Last Modified: Jul 12, 2023
Known Affected Versions:
16.0.0, 18.104.22.168, 16.0.1, 22.214.171.124, 126.96.36.199
Opened: Jan 07, 2020 Severity: 2-Critical
IPsec can experience packet loss on oversubscribed TMM instances (reaching 100% CPU transiently or consistently) and other TMM instances do not share the load.
If random assignment of IPsec tunnels to TMM instances results in one TMM needing more than 100% CPU to handle all the traffic, packets are lost. When packets are lost, they are retransmitted, and BIG-IP network performance drops in proportion to the packet loss.
-- A large number of IPsec tunnels. -- The Security Associations (SAs) associated with IPsec tunnels are not balanced across TMMs. -- Other TMMs are less busy.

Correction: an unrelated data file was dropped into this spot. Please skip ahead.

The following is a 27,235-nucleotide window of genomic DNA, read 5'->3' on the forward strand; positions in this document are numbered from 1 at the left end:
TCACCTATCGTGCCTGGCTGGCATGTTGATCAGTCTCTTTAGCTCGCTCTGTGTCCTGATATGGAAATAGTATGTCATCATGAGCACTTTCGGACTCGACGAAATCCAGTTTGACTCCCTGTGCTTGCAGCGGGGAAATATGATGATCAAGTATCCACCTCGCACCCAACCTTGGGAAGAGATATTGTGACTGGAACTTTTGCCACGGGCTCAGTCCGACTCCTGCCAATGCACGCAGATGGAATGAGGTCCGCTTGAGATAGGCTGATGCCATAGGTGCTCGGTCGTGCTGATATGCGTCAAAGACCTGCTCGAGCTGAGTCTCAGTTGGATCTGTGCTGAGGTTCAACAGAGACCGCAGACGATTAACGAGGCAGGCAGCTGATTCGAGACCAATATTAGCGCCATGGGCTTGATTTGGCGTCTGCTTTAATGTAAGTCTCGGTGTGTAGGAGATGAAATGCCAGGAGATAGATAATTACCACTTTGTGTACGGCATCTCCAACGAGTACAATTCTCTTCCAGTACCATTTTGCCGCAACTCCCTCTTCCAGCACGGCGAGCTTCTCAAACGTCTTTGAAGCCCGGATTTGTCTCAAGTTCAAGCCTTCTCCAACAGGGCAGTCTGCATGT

The following sys db variables offer better tmm load balancing for IPsec tunnels. By default these variables are zero. tmsh modify sys db ipsec.sp.owner value 1 tmsh modify sys db ipsec.sp.migrate value 1 tmsh modify sys db ipsec.pfkey.load value 2 F5 strongly recommends that these values only be set under the direction of F5 Support, Consultants or Pre-Sales engineers. This issue occurs only in extreme cases. TMM instances can be CPU pinned by other traffic outside of IPsec, so it is critical to first ascertain that IPsec traffic is resulting in poor TMM performance before implementing the variables. Notation "sp" refers to an IPsec object where tunnel SAs live. Variable ipsec.sp.owner controls whether these have a tmm owner that can be assigned. Variable ipsec.sp.migrate controls whether tunnels can migrate automatically based on CPU load. Variable ipsec.pfkey.load controls frequency of inter-TMM messages about CPU load to enable load-balancing decisions. The value of ipsec.pfkey.load is seconds between CPU load update messages. The highest possible frequency is once a second, for value "1". Any value larger than 4 or 5 seconds runs a risk of using CPU load information too out-of-date to accurately balance load.